Australia batsman Matthew Hayden announced his retirement from international cricket on Tuesday, drawing stumps on a dazzling career as one the greatest opening batsmen of all time.
The 37-year-old had planned to retire after this year's Ashes tour of England but told a Brisbane news conference he knew his time to quit had come.
"Today I'm announcing my retirement from representative cricket, effective immediately," he read from a prepared statement. "I know that now is the time to move on.
"This is a decision that I've not taken lightly and I'm here after much thought and consideration and discussion with my family."
Hayden, a powerfully built left-hander and prolific run-scorer, played 103 Tests for Australia between 1994 and 2009, scoring 8,625 runs at an average of 50.73.
The Queenslander completed 30 centuries including 380 against Zimbabwe in 2003, which briefly stood as the world record for the highest Test score.
Hayden was just as effective as a one-day player, amassing 6,131 runs from 161 appearances and featuring in the Australian teams that won the 2003 and 2007 World Cups.
"There are zero regrets when it comes to my cricket performance," he said.
"Rightly or wrongly I have tried to extract every ounce of ability I have been given and turned it into performance."
Hayden was a key member of an Australian team that dominated world cricket for the past decade, forming a devastating opening partnership with fellow lefthander Justin Langer.
Yet, Hayden's career will be remembered as much for his stubborn fight against adversity as the number and manner of runs he scored.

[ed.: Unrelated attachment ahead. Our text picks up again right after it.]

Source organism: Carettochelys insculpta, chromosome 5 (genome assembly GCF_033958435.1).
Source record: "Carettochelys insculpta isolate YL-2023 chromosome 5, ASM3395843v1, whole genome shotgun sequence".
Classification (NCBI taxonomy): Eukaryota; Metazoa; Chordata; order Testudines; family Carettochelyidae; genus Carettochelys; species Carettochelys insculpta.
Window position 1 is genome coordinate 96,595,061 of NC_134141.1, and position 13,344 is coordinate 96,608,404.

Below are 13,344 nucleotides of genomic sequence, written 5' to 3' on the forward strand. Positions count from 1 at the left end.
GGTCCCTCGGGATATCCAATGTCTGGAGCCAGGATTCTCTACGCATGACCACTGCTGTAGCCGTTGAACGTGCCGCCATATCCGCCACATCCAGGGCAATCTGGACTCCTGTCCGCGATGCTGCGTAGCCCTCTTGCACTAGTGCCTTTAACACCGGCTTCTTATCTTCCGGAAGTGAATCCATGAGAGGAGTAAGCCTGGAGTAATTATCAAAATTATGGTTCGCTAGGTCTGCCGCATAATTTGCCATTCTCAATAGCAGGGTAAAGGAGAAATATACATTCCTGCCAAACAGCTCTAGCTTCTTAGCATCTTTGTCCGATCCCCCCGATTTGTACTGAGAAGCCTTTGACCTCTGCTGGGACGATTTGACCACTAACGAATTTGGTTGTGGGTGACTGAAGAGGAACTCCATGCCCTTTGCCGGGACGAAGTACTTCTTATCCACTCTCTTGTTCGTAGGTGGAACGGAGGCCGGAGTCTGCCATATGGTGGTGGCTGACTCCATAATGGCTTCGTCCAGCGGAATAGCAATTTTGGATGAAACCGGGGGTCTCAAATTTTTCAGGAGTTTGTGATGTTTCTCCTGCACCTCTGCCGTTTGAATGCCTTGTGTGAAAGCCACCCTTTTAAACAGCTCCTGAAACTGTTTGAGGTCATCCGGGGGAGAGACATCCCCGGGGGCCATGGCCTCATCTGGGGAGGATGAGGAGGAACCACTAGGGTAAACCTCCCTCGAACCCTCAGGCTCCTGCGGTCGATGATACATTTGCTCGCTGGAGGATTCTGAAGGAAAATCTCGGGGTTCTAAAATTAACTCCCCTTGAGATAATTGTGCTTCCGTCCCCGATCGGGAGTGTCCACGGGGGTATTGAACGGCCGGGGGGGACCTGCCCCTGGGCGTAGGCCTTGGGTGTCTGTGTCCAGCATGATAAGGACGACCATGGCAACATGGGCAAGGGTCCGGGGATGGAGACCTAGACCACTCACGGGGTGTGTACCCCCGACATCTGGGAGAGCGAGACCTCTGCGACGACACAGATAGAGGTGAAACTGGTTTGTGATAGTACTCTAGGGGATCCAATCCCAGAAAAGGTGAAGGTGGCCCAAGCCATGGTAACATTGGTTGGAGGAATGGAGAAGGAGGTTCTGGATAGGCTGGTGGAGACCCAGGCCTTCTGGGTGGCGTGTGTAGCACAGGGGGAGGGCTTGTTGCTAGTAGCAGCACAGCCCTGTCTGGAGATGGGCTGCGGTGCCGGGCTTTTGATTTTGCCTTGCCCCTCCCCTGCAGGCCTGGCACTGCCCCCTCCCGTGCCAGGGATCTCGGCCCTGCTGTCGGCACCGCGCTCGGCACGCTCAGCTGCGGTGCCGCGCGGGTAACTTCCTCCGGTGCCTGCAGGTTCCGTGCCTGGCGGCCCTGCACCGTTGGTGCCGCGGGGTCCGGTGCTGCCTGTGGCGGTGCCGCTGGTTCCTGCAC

He was dropped after his first Test in 1994 and made only six appearances before finally establishing himself as a permanent member of the team in 2000.
He enjoyed a golden run over the next five seasons, piling on the runs and scooping up awards, before his age finally starting to catch up with him and his team mates starting to disappear.
Shane Warne, Glenn McGrath, Langer and Damien Martyn all retired during the 2006-07 Ashes series and Adam Gilchrist quit a year ago.
Hayden's position in the team was starting to come under scrutiny but he vowed to play on.
He fought his way back into the one-day team to play a starring role at the 2007 World Cup in West Indies but speculation about his future had intensified over the past year.
His position in the Test side became a subject of national debate after a lean run of scores and his retirement came as little surprise after he was dropped from the one-day team last week and selectors revealed he was no longer certain of making the Ashes squad.
"I believe I could play Twenty20 and one-day cricket but I recognised it is time to move on," he said.
"I needed to step away from the bubble of international cricket and look at my life.
"On reflection I have made the correct decision.
"I've lived the dream of every kid who has ever picked up a bat and ball and wanted to wear the baggy green."